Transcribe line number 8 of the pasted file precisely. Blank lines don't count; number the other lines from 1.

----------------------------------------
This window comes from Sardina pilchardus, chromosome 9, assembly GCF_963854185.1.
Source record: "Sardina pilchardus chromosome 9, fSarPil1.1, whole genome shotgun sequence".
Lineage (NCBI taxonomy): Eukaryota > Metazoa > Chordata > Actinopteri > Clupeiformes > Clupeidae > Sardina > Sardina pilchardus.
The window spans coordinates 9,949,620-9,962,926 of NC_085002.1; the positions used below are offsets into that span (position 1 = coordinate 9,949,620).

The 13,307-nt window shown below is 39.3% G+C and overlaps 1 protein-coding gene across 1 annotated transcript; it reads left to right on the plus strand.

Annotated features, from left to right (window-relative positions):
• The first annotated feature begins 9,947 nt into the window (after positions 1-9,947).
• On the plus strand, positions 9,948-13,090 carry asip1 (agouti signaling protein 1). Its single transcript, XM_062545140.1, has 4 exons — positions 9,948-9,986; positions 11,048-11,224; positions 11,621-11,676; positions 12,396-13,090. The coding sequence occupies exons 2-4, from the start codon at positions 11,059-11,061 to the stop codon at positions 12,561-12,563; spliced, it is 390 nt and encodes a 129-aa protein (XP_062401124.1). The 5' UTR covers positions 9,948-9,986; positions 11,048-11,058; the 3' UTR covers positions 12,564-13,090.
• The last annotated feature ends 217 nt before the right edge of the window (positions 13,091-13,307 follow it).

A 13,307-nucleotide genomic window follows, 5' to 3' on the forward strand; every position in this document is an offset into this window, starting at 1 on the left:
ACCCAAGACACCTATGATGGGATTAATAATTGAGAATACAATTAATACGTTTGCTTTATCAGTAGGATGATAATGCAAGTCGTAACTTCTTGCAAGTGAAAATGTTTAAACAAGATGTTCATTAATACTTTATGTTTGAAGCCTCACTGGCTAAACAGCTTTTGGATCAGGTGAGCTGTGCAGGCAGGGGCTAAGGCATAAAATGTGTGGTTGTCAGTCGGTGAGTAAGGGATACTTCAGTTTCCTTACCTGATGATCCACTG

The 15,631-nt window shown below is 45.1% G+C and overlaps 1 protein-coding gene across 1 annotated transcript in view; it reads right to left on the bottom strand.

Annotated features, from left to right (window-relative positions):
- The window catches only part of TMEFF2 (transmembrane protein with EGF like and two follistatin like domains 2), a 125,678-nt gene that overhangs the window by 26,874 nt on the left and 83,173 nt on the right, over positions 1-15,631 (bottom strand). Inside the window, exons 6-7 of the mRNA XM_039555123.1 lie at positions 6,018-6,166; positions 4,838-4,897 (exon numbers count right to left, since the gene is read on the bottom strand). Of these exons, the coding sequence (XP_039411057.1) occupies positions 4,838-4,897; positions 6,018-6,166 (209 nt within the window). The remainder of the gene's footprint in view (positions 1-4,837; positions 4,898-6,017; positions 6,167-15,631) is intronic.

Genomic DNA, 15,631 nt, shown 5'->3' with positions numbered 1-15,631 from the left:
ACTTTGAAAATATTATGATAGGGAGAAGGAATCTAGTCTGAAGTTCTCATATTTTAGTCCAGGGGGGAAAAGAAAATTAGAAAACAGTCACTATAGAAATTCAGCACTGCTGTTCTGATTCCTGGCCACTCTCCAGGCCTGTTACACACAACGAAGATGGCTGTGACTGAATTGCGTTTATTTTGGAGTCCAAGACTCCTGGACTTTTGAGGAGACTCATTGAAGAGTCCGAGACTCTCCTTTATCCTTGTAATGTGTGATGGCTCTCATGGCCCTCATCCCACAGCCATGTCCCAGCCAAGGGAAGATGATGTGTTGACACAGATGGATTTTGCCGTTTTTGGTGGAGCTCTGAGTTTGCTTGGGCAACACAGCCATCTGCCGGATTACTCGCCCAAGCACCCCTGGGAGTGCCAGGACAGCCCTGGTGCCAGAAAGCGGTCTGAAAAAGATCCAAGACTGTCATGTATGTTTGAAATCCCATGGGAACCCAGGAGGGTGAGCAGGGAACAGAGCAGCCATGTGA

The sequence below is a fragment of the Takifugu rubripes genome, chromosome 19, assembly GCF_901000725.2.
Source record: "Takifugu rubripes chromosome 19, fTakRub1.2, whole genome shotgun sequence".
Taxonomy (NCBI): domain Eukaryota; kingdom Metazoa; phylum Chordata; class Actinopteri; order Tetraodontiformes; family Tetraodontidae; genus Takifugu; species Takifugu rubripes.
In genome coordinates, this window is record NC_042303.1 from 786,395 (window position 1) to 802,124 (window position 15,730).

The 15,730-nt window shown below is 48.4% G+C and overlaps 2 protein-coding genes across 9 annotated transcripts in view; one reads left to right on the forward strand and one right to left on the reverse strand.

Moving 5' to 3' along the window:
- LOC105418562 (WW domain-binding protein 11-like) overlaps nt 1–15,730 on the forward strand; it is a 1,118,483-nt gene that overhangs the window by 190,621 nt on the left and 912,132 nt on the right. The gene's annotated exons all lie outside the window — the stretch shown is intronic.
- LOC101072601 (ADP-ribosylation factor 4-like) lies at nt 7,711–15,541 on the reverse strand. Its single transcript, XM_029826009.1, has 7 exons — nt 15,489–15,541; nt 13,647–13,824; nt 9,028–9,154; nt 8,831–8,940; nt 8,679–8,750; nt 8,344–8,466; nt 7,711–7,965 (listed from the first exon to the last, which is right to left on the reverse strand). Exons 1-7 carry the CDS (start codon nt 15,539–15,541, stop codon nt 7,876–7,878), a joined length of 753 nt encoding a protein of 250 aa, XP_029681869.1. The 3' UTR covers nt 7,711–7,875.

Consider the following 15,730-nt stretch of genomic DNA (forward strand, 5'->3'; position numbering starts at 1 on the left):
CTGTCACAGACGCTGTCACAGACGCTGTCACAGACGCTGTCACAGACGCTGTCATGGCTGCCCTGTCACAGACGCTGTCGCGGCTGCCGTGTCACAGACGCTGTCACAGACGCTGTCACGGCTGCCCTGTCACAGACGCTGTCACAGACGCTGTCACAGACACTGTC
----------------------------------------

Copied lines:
• On the plus strand, positions 9,948-13,090 carry asip1 (agouti signaling protein 1). Its single transcript, XM_062545140.1, has 4 exons — positions 9,948-9,986; positions 11,048-11,224; positions 11,621-11,676; positions 12,396-13,090. The coding sequence occupies exons 2-4, from the start codon at positions 11,059-11,061 to the stop codon at positions 12,561-12,563; spliced, it is 390 nt and encodes a 129-aa protein (XP_062401124.1). The 5' UTR covers positions 9,948-9,986; positions 11,048-11,058; the 3' UTR covers positions 12,564-13,090.